Venezuela, a country of over 31 million people has been in the grip of economic catastrophe for over five years. They possess the world’s largest oil reserves, and the trade of this commodity represents 96% of the country’s export income. However, for the average citizen of Venezuela’s capital Caracas, the empty, dust-clad shelves of supermarkets and pharmacies are a deafening reminder that their country is not how it once was, especially as many honest people have turned to often a violent crime as a means of feeding themselves and their families. Inflation is set to hit a national record of 1,000,000%, with the IMF comparing their troubles to that of Germany following the Great War. This over-reliance on the international oil economy allowed on the one hand for popular large-scale social initiatives under the Socialist regime of Hugo Chavez in the 90’s, but on the other hand, it made their economy precariously linked to the frequent fluctuations of oil prices more so than almost every other modern economy. Venezuela’s income changed at the whim of a barrel of oil and made the gravity of economic mismanagement all the worse for the economy. The succession of the current (and repeatedly ‘elected’) president Nicolas Maduro in 2013 following Chavez’s death heralded unprecedented authoritarian consolidations of political power and economic mismanagement. Hyperinflation spread through the economy like a virus but was let be as long as Maduro could pay the generals associated with his rise to power and continued allowance to act against public democratization.
Currently, the international community is faced with a political dilemma relating to the notion of intervention against a corrupt and authoritarian governmental power, that still however enjoys a certain level of Venezuelan public support (especially within their large military) and international sympathy from the likes of Russia and China, or leaving the country to decide its own fate for better or worse in the midst of an expanding humanitarian crisis. Countries in the EU (including Ireland) under the spearheaded guidance of U.S foreign policy have issued statements of unanimous support for Juan Guaidó, a 35-year-old politician and speaker at the country’s National Assembly, who was thrust into the international eye after claiming to be Venezuela’s legal interim president. Guaidó has earned much support among the 2 million disenfranchised Venezuelans in Colombia in search of better lives, the more radical Venezuelan youth one can see in footage of street battles and abroad as he stylises himself after the atypical western bureaucrat in attire and political values. With promises of fresh elections, an end to corruption, and a liberalisation of the economy akin to that of the U.S and the E.U, many have rushed to hedge their bets with his success. For many Venezuelans and South Americans more generally, the desire for change can be enticing and public support for his oppositional movement grows by the day.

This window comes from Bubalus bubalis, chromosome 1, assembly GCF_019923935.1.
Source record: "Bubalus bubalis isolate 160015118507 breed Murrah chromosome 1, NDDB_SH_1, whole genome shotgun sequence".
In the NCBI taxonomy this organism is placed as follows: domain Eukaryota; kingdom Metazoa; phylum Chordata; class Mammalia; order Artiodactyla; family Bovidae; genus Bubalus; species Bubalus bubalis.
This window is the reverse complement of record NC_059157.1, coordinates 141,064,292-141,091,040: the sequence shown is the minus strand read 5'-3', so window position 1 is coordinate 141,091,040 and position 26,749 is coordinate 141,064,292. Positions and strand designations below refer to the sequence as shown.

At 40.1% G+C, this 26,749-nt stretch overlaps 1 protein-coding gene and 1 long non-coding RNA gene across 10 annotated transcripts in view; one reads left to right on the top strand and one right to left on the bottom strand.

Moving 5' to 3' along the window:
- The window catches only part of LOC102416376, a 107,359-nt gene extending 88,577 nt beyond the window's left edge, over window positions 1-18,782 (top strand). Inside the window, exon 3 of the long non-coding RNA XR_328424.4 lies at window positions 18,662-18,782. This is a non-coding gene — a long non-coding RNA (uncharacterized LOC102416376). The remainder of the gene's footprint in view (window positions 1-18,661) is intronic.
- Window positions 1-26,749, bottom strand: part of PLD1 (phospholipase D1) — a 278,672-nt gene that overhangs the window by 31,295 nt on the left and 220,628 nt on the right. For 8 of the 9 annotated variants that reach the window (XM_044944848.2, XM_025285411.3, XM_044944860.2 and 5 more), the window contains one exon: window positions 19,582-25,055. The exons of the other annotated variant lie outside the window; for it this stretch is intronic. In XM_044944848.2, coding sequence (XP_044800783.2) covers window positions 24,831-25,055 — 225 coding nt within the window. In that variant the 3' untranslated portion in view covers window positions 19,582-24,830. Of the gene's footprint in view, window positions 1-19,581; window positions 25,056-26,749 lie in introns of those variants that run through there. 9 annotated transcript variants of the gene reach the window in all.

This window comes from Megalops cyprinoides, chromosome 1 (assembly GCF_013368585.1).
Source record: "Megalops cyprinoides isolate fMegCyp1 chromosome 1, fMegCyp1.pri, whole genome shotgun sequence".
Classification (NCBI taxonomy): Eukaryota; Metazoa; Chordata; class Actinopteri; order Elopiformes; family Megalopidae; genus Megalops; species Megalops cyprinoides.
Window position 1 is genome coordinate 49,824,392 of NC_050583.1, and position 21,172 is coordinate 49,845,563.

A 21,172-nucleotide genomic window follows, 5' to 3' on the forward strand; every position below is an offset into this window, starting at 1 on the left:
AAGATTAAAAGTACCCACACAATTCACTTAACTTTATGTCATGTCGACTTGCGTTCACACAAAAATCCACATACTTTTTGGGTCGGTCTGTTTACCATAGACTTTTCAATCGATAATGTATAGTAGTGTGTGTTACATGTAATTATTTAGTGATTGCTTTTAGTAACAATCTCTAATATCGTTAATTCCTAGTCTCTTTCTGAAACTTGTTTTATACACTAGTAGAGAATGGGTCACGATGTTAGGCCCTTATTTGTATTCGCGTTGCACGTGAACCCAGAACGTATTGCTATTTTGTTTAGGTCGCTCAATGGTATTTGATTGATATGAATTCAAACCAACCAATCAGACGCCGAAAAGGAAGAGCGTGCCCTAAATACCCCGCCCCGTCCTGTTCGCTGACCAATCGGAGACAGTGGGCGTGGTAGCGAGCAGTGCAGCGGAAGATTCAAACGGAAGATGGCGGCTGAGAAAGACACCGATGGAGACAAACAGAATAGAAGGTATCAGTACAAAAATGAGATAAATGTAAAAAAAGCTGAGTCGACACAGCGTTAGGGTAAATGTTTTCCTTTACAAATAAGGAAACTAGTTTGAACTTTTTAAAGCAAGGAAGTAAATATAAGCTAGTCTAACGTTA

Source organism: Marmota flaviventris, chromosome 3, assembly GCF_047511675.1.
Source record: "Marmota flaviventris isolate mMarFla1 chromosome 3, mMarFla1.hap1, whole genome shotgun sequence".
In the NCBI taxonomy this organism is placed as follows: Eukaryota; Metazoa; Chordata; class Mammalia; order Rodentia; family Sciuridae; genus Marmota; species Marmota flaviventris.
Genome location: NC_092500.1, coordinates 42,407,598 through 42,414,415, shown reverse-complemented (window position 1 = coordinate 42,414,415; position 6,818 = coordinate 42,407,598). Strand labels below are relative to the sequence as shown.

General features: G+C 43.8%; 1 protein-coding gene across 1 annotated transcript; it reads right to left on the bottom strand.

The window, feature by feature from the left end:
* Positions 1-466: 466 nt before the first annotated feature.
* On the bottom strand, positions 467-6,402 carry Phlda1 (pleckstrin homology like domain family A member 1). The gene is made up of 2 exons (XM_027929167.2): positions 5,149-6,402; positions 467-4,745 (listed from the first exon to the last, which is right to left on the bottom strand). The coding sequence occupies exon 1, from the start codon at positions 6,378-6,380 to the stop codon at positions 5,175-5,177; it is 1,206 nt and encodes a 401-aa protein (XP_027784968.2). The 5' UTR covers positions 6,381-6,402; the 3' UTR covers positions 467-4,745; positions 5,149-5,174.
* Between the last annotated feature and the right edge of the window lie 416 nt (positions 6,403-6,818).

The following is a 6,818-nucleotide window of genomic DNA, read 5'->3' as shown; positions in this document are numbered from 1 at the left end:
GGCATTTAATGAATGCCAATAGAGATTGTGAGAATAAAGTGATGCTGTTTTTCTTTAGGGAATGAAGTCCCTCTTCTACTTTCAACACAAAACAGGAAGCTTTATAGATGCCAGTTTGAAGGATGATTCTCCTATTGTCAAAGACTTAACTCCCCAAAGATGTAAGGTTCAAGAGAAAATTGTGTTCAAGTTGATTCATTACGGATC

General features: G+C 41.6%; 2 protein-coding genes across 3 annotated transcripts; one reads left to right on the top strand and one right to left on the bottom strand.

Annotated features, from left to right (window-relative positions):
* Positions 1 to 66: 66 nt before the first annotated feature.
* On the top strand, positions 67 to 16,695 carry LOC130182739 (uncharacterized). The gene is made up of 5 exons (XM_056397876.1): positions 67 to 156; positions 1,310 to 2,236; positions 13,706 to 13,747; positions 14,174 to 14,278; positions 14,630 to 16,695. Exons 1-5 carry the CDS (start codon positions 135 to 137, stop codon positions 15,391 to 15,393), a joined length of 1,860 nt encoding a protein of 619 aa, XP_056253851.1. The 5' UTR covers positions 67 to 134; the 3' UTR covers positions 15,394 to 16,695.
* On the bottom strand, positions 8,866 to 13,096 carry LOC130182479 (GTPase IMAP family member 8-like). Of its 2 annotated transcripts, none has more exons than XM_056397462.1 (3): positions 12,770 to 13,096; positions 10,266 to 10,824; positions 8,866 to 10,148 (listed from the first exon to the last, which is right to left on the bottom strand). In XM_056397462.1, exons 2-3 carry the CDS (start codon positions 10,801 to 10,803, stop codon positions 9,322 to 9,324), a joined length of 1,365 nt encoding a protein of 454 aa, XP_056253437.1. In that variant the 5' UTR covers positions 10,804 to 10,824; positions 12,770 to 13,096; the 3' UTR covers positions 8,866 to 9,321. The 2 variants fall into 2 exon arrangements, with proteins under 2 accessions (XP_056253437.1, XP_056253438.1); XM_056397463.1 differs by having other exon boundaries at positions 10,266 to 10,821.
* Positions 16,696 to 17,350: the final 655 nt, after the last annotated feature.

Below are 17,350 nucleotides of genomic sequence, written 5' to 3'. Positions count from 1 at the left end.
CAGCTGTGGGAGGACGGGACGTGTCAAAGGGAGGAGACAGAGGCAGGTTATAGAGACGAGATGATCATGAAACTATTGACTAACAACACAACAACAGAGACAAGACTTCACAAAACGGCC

However, many political figures, critics and members of the wider public disagree on how to approach such an issue from an international perspective and on how countries like the U.S have handled past actions relating to South American statehood. The United States has quite an extensive history of state interventions in Latin America akin to their involvement in Middle-Eastern geopolitics ranging from arming rebel groups, CIA coups, to actual invasions to depose certain governments. This leads to a general mistrust in U.S involvement and input regarding the legality of certain regimes, coupled with an extensive tradition of anti-imperialism within Venezuelan political culture and the public at large, many are forced to decide between Maduro and Trump. One can see online footage of Venezuelan soldiers enthusiastically singing anti-American marching songs in order to exemplify this. The notion of direct foreign military intervention is a real factor to consider in this situation, as Guaidó’s most pressing problem is being currently unable to get the backing of the military who have been as of yet firmly loyal to Maduro, possibly allowing the U.S to consider the credibility of militarily installing the governmental opposition. The United States have proven time and time again that their foreign policy will often contain some form underlying malicious motive, as for example a U.S diplomat Elliot Abrams and is currently serving in the Trump administration as a special envoy to Venezuela, even though during the Reagan administration he funded and orchestrated Salvadoran death squads during their civil war, and was caught lying to Congress about such actions before being eventually pardoned by George W Bush. The U.S could use Venezuela’s hardships as a means of directing their government to conform with their wider international and economic goals of the country, as the U.S is the biggest importer of Venezuelan crude oil. Furthermore, some become hesitant in supporting Guaidó as his claim to the presidency is fervently supported by Brazil’s far-right president Jair Bolsonaro, who actively promotes the political suppression of left-wing dissidents in his own socio-political context. Venezuela has, in brief, become a new world hot-spot for political proxy conflicts between governments with rivalling motives like the U.S, China and Russia, which will, unfortunately, shift the focus away from the genuine oppression and humanitarian crisis suffered under Maduro, and leave many with a moral dilemma regarding the limits of intervention.
By Aaron Collier – Politics Writer